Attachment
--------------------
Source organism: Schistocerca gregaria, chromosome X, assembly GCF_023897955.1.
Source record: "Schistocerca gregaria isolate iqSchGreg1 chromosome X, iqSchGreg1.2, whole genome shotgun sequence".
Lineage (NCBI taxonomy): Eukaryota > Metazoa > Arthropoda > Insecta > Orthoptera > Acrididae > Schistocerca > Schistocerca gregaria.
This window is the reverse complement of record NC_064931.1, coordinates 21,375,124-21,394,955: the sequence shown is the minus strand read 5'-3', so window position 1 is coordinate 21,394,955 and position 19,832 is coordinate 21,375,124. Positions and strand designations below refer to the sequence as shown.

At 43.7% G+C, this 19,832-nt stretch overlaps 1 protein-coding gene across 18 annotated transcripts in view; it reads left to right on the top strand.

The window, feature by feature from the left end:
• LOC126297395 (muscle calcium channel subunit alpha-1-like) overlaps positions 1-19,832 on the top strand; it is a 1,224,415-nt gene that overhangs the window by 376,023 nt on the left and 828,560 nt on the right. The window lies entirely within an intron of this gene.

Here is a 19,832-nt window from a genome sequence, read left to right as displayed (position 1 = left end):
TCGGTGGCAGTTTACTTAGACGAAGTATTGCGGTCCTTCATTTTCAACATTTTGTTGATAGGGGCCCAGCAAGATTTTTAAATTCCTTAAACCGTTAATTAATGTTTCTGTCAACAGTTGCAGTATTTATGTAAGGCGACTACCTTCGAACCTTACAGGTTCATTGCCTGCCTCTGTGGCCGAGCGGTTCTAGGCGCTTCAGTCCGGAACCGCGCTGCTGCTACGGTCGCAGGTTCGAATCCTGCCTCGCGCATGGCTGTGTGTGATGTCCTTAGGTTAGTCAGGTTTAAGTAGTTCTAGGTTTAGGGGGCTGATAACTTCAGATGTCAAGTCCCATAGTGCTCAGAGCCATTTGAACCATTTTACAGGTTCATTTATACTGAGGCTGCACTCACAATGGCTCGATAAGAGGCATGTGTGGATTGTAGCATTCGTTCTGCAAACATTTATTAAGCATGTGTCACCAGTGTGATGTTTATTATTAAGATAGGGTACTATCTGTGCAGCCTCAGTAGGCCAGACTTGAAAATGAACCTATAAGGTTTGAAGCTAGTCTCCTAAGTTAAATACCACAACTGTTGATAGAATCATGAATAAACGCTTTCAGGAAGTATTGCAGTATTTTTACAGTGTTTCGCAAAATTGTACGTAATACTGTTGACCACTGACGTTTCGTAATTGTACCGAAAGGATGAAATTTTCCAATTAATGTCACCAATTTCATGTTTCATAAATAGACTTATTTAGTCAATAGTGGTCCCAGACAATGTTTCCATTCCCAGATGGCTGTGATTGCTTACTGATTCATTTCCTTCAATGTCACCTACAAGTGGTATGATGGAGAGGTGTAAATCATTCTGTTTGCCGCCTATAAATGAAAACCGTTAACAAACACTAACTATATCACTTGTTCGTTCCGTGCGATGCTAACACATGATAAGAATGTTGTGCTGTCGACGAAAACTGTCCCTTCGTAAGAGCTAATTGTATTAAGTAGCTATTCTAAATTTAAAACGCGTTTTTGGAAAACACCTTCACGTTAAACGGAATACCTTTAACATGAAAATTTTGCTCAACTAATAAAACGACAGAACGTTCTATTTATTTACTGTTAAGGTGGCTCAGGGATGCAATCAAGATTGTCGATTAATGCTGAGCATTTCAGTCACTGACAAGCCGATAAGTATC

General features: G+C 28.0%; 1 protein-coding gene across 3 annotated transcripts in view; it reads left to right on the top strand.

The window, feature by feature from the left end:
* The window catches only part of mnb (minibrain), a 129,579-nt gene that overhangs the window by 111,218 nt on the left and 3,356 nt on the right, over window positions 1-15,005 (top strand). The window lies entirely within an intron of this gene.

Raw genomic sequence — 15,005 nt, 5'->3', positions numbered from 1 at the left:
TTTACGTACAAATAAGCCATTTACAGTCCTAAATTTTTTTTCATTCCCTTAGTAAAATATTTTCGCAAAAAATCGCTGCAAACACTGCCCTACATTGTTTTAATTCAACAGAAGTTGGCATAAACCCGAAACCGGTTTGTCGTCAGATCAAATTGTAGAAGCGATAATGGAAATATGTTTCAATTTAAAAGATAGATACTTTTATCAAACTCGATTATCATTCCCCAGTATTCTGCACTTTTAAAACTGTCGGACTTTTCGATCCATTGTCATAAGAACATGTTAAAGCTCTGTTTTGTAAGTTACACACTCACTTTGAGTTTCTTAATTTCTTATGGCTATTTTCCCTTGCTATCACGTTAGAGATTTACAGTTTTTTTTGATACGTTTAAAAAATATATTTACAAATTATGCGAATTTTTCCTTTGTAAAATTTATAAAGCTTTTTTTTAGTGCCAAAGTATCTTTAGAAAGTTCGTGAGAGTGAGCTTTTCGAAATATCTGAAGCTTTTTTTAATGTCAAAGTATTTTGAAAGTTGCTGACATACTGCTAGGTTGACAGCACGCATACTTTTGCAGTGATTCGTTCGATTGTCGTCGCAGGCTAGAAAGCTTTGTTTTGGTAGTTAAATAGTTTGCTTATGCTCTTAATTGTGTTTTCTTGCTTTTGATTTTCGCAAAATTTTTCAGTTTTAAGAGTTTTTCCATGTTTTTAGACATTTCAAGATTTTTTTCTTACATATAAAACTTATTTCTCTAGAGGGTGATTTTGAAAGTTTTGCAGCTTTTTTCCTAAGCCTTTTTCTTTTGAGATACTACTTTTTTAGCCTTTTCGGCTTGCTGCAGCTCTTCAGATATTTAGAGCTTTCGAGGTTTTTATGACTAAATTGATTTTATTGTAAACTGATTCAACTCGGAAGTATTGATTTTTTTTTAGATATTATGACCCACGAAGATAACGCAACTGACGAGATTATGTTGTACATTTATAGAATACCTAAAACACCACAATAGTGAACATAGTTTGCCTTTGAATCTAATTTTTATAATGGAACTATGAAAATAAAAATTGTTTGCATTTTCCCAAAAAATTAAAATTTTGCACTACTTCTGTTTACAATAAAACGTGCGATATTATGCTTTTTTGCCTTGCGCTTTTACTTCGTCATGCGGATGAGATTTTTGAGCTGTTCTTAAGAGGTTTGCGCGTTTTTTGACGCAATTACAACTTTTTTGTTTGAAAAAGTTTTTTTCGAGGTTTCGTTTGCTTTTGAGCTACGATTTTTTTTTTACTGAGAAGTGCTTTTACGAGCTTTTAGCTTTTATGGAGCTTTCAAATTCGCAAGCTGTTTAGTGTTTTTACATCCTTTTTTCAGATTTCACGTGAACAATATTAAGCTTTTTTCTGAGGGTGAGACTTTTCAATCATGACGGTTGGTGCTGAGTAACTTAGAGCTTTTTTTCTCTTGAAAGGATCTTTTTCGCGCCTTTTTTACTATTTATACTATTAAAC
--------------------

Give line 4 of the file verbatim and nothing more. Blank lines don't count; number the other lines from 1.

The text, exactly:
This window is the reverse complement of record NC_064931.1, coordinates 21,375,124-21,394,955: the sequence shown is the minus strand read 5'-3', so window position 1 is coordinate 21,394,955 and position 19,832 is coordinate 21,375,124. Positions and strand designations below refer to the sequence as shown.